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Compulsory social security participation revealed preferences (Inglês)

The study starts with a classification of the enterprises depending on their participation to the Vietnam social security. Among the enterprises that contribute, one striking feature is that on average the share in the wage bill of the contributions paid to the Vietnam social security is much lower than the contribution rate established in the law. Even if the enterprises that do not register their employees are excluded from the calculation, the average ratio is of 7.6 percent while the legal rate was in 2006 equal to 23 percent. The study, consequently, examine this issue before investigating the characteristics of the enterprises that do not register their employees. The paper shows that this low ratio is due to a wide practice by enterprises of paying contributions on lower wages than current wages. The paper investigates, furthermore, who benefit from the practice of avoiding registration and from the practice of under-reporting wages to social security. The results indicate strong evidence that employees in enterprises that are not registered to social security and in enterprises that under report wage receive higher net wages.

Detalhes

  • Autor

    Thanh, Trung Castel, Paulette

  • Data do documento

    2009/03/12

  • TIpo de documento

    Documento de Trabalho

  • No. do relatório

    64274

  • Nº do volume

    1

  • Total Volume(s)

    1

  • País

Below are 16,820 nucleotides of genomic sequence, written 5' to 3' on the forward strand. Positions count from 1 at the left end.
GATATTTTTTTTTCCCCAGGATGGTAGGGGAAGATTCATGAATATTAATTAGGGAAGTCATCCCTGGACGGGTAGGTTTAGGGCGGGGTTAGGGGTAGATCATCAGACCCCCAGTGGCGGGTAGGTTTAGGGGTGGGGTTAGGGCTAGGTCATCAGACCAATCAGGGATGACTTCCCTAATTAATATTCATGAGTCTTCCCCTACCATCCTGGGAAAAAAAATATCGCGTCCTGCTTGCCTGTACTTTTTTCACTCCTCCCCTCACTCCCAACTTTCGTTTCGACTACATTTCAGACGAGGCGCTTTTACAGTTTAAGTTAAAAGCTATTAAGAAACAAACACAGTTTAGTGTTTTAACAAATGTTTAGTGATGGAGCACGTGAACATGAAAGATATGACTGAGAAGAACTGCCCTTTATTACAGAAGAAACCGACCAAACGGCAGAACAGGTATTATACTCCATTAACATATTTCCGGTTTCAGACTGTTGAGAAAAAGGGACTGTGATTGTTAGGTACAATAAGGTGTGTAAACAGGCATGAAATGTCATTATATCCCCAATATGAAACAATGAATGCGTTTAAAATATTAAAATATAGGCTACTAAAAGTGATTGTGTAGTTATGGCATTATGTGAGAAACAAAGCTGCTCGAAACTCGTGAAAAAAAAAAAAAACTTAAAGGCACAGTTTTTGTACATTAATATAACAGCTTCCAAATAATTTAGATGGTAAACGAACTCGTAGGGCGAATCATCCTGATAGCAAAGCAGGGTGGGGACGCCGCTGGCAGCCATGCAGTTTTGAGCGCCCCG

Vietnã,

  • Região

    Leste Asiático e Pacífico,

  • Data de divulgação

    2011/08/25

  • Disclosure Status

    Disclosed

  • Nome do documento

    Compulsory social security participation revealed preferences

  • Palavras-chave

    employee will re;minimum wage;net wage;average number of employees;amount of contribution;social security;social insurance benefit;average wage;social security benefit;labor productivity increase;Labor Market Mobility;social insurance program;state owned enterprise;lack of knowledge;public information campaign;share of woman;fixed effect model;social security policy;problem of leakage;transfer of resource;social insurance contribution;social security system;armed forces personnel;health insurance law;health insurance fund;number of workers;social security fund;sectors of education;share of labor;enterprise sector;state sector;minimum pension;short-term contract;short term contract;labor contract;average contribution;contribution rate;pension benefit;total wage;pension formula;urban districts;average revenue;income shock;Wage Bill;social right;sick leave;private enterprise;relative wage;participation rate;Work Injury;maternity leave;minimum level;replacement rate;income earner;system Financial;high wage;mandated benefit;perfect competition;negative relationship;labor income;formal sector;logistic regression;high share;public servant;social obligation;mandatory coverage;pension age;mandatory scheme;benefit equal;coverage rate;Pension Income;financing need;unemployment benefit;social contribution;social work;public capital;informal sector;positive relationship;financial implication;legal right;additional revenue;positive impact;financial concern;enterprise behavior;employee wage;public perception;public campaign;pension system;social implications;total tax;tax burden;old-age pension;employee hire;capital income;household survey;tax authority;future trends;econometric analysis;policy risk;institutional factor;tax authorities;gross wage;social taxes;short-term benefits;financial difficulties;total employment;reveal preference;

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